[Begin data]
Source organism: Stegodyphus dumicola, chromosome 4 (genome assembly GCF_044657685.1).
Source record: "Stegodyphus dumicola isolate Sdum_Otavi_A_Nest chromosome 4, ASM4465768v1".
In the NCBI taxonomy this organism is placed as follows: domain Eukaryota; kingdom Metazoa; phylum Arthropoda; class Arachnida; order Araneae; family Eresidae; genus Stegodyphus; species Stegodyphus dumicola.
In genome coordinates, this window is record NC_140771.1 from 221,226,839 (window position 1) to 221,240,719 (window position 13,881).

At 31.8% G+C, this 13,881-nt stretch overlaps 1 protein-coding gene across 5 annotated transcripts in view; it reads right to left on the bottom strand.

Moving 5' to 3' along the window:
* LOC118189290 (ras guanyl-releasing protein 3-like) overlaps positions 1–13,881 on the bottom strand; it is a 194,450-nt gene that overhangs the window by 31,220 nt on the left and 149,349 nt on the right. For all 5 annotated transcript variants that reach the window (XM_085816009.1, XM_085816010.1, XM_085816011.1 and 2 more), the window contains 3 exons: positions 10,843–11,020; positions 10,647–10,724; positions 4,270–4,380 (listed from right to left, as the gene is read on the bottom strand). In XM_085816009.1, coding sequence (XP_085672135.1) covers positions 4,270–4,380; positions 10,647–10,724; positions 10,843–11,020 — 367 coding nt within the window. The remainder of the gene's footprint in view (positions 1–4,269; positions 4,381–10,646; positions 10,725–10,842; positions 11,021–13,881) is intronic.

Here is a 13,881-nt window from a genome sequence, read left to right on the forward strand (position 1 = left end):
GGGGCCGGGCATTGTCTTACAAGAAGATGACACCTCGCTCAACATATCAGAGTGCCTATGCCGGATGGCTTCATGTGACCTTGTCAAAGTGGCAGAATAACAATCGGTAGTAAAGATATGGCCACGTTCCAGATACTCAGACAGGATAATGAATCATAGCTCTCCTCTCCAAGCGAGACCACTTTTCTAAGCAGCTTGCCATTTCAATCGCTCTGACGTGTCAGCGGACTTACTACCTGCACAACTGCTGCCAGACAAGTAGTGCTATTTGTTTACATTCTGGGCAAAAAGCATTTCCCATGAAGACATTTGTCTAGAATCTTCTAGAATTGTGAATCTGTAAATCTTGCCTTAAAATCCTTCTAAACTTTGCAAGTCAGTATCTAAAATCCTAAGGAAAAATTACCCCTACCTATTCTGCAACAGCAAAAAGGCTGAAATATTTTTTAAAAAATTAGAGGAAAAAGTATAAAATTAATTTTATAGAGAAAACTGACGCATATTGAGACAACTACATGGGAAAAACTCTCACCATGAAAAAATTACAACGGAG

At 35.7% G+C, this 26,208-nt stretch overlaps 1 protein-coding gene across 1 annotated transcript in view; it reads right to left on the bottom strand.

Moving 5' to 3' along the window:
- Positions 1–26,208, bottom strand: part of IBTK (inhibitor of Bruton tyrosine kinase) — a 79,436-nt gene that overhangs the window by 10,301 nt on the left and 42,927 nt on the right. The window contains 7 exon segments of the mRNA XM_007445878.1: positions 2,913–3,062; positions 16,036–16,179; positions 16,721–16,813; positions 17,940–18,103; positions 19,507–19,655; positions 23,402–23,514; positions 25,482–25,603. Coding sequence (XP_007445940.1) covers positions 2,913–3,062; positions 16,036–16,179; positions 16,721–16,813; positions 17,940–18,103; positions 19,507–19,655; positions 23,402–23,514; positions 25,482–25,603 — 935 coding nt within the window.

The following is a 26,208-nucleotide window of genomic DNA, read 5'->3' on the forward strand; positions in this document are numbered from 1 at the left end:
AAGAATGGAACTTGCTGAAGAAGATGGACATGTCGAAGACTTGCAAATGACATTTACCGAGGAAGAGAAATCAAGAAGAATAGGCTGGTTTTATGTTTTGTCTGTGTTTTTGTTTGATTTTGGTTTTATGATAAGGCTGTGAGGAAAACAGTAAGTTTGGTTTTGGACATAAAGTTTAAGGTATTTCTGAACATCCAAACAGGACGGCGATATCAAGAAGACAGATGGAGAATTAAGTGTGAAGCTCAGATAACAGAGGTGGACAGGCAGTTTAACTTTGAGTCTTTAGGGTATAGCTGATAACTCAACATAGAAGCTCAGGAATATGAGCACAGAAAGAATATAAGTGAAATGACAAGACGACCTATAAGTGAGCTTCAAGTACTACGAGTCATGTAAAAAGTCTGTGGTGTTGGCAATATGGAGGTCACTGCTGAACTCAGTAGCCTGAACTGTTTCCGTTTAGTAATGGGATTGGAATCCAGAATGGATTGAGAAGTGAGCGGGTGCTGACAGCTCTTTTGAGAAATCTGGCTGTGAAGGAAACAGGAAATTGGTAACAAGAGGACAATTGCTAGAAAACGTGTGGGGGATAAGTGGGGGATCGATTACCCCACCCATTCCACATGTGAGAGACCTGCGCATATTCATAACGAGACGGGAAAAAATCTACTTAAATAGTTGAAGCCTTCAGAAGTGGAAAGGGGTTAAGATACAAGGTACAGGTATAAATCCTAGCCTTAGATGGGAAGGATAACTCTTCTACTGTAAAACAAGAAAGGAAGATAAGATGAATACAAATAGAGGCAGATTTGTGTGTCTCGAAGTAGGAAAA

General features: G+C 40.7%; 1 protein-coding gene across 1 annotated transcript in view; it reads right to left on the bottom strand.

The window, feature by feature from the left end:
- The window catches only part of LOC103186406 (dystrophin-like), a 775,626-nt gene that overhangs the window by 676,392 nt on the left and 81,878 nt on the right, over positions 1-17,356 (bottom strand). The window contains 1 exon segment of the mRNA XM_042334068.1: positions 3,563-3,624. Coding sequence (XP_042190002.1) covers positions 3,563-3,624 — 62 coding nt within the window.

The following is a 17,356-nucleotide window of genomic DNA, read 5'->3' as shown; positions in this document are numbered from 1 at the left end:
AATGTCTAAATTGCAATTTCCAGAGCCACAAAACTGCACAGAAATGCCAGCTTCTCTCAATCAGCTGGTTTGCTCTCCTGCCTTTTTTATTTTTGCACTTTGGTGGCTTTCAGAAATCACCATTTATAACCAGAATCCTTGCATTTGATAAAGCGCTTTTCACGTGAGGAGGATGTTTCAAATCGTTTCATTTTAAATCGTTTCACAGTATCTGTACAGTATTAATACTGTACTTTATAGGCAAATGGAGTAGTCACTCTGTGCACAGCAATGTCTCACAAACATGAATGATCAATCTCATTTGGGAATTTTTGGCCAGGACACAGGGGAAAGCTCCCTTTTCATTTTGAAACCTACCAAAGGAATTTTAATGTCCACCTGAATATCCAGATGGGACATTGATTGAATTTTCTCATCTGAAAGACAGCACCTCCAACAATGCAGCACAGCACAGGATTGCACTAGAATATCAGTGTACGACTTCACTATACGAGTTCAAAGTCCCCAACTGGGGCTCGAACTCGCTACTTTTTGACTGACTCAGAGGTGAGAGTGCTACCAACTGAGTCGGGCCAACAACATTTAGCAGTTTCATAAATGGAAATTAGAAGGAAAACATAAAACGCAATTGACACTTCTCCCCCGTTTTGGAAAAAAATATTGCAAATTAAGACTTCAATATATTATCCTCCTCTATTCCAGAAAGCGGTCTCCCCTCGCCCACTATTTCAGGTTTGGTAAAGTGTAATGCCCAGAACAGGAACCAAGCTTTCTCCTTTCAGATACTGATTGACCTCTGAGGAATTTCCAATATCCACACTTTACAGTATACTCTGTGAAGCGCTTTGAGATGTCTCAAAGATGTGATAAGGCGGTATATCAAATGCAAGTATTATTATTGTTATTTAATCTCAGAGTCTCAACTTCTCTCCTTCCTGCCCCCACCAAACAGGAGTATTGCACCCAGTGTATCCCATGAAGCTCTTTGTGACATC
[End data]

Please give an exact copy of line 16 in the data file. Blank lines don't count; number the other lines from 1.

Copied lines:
The window, feature by feature from the left end: